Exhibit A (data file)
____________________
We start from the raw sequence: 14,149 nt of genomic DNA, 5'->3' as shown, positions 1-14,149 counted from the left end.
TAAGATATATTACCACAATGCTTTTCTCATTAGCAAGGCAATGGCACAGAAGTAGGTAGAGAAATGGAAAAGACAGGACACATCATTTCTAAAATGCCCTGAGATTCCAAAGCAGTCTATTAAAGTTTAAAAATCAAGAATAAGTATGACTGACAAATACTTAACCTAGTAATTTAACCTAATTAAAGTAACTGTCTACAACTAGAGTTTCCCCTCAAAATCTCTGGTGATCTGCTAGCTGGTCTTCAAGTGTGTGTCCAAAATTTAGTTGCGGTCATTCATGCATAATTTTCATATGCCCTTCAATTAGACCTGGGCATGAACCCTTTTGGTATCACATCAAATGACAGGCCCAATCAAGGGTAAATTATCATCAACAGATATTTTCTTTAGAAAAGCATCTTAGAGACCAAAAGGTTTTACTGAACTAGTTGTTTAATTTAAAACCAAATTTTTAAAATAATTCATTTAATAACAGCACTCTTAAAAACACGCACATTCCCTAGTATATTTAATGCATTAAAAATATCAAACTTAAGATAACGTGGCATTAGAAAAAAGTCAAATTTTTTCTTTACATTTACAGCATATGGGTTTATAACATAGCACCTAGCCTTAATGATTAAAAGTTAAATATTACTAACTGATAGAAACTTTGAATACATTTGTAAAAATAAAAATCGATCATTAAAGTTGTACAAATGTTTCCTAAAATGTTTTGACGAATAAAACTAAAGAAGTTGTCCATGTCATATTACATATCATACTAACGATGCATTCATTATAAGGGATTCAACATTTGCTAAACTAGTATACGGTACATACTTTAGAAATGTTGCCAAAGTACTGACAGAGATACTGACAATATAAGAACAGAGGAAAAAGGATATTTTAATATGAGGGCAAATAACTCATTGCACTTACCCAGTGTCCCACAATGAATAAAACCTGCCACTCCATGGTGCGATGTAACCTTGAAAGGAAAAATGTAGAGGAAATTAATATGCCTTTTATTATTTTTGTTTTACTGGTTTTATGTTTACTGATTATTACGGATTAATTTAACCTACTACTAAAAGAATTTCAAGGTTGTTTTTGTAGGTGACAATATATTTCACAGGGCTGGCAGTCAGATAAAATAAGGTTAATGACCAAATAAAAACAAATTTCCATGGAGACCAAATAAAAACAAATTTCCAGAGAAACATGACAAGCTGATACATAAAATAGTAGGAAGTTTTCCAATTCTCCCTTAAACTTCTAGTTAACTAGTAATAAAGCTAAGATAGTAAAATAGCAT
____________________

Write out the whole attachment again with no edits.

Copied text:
We start from the raw sequence: 14,149 nt of genomic DNA, 5'->3' as shown, positions 1-14,149 counted from the left end.
TAAGATATATTACCACAATGCTTTTCTCATTAGCAAGGCAATGGCACAGAAGTAGGTAGAGAAATGGAAAAGACAGGACACATCATTTCTAAAATGCCCTGAGATTCCAAAGCAGTCTATTAAAGTTTAAAAATCAAGAATAAGTATGACTGACAAATACTTAACCTAGTAATTTAACCTAATTAAAGTAACTGTCTACAACTAGAGTTTCCCCTCAAAATCTCTGGTGATCTGCTAGCTGGTCTTCAAGTGTGTGTCCAAAATTTAGTTGCGGTCATTCATGCATAATTTTCATATGCCCTTCAATTAGACCTGGGCATGAACCCTTTTGGTATCACATCAAATGACAGGCCCAATCAAGGGTAAATTATCATCAACAGATATTTTCTTTAGAAAAGCATCTTAGAGACCAAAAGGTTTTACTGAACTAGTTGTTTAATTTAAAACCAAATTTTTAAAATAATTCATTTAATAACAGCACTCTTAAAAACACGCACATTCCCTAGTATATTTAATGCATTAAAAATATCAAACTTAAGATAACGTGGCATTAGAAAAAAGTCAAATTTTTTCTTTACATTTACAGCATATGGGTTTATAACATAGCACCTAGCCTTAATGATTAAAAGTTAAATATTACTAACTGATAGAAACTTTGAATACATTTGTAAAAATAAAAATCGATCATTAAAGTTGTACAAATGTTTCCTAAAATGTTTTGACGAATAAAACTAAAGAAGTTGTCCATGTCATATTACATATCATACTAACGATGCATTCATTATAAGGGATTCAACATTTGCTAAACTAGTATACGGTACATACTTTAGAAATGTTGCCAAAGTACTGACAGAGATACTGACAATATAAGAACAGAGGAAAAAGGATATTTTAATATGAGGGCAAATAACTCATTGCACTTACCCAGTGTCCCACAATGAATAAAACCTGCCACTCCATGGTGCGATGTAACCTTGAAAGGAAAAATGTAGAGGAAATTAATATGCCTTTTATTATTTTTGTTTTACTGGTTTTATGTTTACTGATTATTACGGATTAATTTAACCTACTACTAAAAGAATTTCAAGGTTGTTTTTGTAGGTGACAATATATTTCACAGGGCTGGCAGTCAGATAAAATAAGGTTAATGACCAAATAAAAACAAATTTCCATGGAGACCAAATAAAAACAAATTTCCAGAGAAACATGACAAGCTGATACATAAAATAGTAGGAAGTTTTCCAATTCTCCCTTAAACTTCTAGTTAACTAGTAATAAAGCTAAGATAGTAAAATAGCAT